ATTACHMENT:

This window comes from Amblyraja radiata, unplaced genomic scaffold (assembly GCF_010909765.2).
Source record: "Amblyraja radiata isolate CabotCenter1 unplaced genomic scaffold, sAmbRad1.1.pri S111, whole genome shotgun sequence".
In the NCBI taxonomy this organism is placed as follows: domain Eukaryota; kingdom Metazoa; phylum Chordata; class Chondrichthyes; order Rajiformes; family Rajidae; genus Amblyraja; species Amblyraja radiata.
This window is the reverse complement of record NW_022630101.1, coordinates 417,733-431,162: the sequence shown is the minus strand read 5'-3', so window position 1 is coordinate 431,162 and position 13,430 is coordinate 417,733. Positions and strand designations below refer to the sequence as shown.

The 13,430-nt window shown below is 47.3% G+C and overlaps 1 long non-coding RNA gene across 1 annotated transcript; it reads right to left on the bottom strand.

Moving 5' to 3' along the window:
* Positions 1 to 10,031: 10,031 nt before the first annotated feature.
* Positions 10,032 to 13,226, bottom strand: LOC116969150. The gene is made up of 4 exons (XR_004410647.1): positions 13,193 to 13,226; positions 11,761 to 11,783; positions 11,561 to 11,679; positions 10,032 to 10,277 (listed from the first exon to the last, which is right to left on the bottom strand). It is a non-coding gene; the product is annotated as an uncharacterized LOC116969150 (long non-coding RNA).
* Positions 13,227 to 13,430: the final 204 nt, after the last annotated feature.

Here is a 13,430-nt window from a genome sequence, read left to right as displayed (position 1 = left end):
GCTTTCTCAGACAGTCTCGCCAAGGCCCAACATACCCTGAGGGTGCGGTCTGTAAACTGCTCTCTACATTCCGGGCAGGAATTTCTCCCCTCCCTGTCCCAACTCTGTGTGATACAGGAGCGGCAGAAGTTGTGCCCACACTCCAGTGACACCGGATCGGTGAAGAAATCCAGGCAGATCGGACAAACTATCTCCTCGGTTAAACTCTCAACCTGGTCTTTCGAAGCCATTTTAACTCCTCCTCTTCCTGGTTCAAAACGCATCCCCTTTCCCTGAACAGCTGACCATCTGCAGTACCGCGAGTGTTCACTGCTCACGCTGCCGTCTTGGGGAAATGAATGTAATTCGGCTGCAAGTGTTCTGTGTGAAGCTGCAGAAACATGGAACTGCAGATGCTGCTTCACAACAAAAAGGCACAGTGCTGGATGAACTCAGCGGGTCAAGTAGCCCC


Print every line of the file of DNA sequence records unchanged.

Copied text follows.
This window comes from Amblyraja radiata, unplaced genomic scaffold (assembly GCF_010909765.2).
Source record: "Amblyraja radiata isolate CabotCenter1 unplaced genomic scaffold, sAmbRad1.1.pri S111, whole genome shotgun sequence".
In the NCBI taxonomy this organism is placed as follows: domain Eukaryota; kingdom Metazoa; phylum Chordata; class Chondrichthyes; order Rajiformes; family Rajidae; genus Amblyraja; species Amblyraja radiata.
This window is the reverse complement of record NW_022630101.1, coordinates 417,733-431,162: the sequence shown is the minus strand read 5'-3', so window position 1 is coordinate 431,162 and position 13,430 is coordinate 417,733. Positions and strand designations below refer to the sequence as shown.

The 13,430-nt window shown below is 47.3% G+C and overlaps 1 long non-coding RNA gene across 1 annotated transcript; it reads right to left on the bottom strand.

Moving 5' to 3' along the window:
* Positions 1 to 10,031: 10,031 nt before the first annotated feature.
* Positions 10,032 to 13,226, bottom strand: LOC116969150. The gene is made up of 4 exons (XR_004410647.1): positions 13,193 to 13,226; positions 11,761 to 11,783; positions 11,561 to 11,679; positions 10,032 to 10,277 (listed from the first exon to the last, which is right to left on the bottom strand). It is a non-coding gene; the product is annotated as an uncharacterized LOC116969150 (long non-coding RNA).
* Positions 13,227 to 13,430: the final 204 nt, after the last annotated feature.

Here is a 13,430-nt window from a genome sequence, read left to right as displayed (position 1 = left end):
GCTTTCTCAGACAGTCTCGCCAAGGCCCAACATACCCTGAGGGTGCGGTCTGTAAACTGCTCTCTACATTCCGGGCAGGAATTTCTCCCCTCCCTGTCCCAACTCTGTGTGATACAGGAGCGGCAGAAGTTGTGCCCACACTCCAGTGACACCGGATCGGTGAAGAAATCCAGGCAGATCGGACAAACTATCTCCTCGGTTAAACTCTCAACCTGGTCTTTCGAAGCCATTTTAACTCCTCCTCTTCCTGGTTCAAAACGCATCCCCTTTCCCTGAACAGCTGACCATCTGCAGTACCGCGAGTGTTCACTGCTCACGCTGCCGTCTTGGGGAAATGAATGTAATTCGGCTGCAAGTGTTCTGTGTGAAGCTGCAGAAACATGGAACTGCAGATGCTGCTTCACAACAAAAAGGCACAGTGCTGGATGAACTCAGCGGGTCAAGTAGCCCC